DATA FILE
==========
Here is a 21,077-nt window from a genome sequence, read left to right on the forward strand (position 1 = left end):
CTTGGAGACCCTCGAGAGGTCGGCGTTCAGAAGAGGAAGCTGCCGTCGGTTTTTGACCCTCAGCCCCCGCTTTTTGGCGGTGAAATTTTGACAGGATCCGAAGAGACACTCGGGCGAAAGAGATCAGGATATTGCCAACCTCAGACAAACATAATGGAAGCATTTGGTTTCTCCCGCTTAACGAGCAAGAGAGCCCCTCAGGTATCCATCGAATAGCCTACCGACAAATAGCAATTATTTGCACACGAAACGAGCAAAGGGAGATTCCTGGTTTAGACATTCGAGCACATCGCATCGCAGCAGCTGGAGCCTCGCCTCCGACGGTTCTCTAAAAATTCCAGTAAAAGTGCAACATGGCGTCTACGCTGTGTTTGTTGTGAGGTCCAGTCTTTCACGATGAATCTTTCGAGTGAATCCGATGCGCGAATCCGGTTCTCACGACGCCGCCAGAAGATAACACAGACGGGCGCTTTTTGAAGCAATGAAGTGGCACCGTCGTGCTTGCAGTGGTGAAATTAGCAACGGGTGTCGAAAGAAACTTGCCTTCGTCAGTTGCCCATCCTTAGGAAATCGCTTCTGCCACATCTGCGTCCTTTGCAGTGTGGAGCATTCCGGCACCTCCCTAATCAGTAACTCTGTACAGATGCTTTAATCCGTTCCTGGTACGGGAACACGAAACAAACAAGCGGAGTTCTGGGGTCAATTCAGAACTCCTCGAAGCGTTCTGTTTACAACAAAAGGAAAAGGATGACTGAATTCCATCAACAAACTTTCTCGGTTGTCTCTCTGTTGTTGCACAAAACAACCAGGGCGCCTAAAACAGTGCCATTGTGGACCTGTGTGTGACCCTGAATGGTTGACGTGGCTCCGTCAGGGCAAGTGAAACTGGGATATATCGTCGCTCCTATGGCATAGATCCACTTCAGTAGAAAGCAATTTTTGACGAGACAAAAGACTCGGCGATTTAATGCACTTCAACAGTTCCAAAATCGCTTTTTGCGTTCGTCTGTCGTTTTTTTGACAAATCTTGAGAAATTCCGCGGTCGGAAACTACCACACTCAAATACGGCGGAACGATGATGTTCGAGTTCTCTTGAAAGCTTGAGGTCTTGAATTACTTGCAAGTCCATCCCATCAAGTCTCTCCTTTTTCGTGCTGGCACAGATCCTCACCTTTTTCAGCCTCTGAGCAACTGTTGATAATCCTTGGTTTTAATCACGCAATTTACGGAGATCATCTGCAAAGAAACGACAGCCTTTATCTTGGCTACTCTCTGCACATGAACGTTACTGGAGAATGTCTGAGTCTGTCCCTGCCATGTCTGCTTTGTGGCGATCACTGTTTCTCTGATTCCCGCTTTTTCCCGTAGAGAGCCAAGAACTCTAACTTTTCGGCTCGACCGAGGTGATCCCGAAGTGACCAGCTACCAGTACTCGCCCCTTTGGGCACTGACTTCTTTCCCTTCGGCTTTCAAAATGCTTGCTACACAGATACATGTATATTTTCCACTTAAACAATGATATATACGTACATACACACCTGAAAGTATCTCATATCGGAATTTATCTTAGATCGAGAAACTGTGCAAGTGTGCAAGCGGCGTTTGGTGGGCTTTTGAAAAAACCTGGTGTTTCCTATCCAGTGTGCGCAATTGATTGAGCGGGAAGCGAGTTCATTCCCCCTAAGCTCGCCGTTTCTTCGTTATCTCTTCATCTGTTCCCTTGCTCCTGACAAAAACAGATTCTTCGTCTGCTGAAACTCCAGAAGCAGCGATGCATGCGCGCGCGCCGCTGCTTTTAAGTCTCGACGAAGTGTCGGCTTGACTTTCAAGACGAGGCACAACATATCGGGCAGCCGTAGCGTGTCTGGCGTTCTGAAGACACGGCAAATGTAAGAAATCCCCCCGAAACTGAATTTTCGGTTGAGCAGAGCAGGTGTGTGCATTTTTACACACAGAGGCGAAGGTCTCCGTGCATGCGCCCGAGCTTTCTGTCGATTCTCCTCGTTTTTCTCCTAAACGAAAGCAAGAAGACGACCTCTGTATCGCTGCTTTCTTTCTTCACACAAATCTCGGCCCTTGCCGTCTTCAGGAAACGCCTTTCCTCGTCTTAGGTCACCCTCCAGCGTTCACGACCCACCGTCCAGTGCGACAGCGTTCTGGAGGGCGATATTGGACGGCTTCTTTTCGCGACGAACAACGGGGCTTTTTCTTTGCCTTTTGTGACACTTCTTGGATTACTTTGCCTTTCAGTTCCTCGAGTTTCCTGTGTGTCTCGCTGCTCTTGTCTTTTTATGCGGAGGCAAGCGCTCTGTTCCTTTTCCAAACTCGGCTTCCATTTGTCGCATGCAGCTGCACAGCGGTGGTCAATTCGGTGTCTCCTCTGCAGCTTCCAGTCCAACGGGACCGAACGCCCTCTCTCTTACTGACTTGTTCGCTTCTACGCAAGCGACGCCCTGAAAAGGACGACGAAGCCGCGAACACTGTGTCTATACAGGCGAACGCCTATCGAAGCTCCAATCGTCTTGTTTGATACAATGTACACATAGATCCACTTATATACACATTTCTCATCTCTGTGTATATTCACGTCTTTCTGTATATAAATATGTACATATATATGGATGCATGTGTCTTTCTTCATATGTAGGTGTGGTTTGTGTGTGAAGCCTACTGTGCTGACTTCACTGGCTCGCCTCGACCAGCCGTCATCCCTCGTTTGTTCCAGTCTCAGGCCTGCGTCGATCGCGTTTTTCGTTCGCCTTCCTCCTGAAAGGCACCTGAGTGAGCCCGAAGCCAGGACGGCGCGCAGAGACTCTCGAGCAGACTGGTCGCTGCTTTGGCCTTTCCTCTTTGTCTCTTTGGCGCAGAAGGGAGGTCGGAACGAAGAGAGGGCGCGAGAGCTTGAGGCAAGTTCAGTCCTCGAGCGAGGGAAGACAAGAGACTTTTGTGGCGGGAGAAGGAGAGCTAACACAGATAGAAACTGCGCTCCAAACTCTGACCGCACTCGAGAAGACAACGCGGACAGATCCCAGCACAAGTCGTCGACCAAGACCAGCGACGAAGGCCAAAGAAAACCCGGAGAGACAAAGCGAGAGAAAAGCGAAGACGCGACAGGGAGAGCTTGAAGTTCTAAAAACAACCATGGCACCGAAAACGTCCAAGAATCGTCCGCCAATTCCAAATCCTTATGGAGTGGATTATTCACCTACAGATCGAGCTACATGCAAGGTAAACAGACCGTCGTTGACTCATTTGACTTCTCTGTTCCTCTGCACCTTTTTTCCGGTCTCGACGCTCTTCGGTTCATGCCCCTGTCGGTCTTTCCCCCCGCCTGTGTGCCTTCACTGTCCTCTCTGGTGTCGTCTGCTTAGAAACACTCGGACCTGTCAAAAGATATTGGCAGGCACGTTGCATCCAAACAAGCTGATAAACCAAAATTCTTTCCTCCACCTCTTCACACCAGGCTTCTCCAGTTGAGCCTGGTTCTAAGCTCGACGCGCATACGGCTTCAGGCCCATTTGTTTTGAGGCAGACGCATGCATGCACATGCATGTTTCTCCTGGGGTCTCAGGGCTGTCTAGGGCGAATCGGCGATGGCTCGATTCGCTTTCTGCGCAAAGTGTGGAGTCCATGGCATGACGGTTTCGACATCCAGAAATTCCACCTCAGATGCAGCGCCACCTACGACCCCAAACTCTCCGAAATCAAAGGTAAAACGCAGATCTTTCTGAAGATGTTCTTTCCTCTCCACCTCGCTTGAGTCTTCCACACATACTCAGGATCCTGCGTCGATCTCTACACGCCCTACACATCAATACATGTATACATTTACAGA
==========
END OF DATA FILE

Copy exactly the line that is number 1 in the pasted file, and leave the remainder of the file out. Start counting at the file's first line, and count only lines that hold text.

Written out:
Here is a 21,077-nt window from a genome sequence, read left to right on the forward strand (position 1 = left end):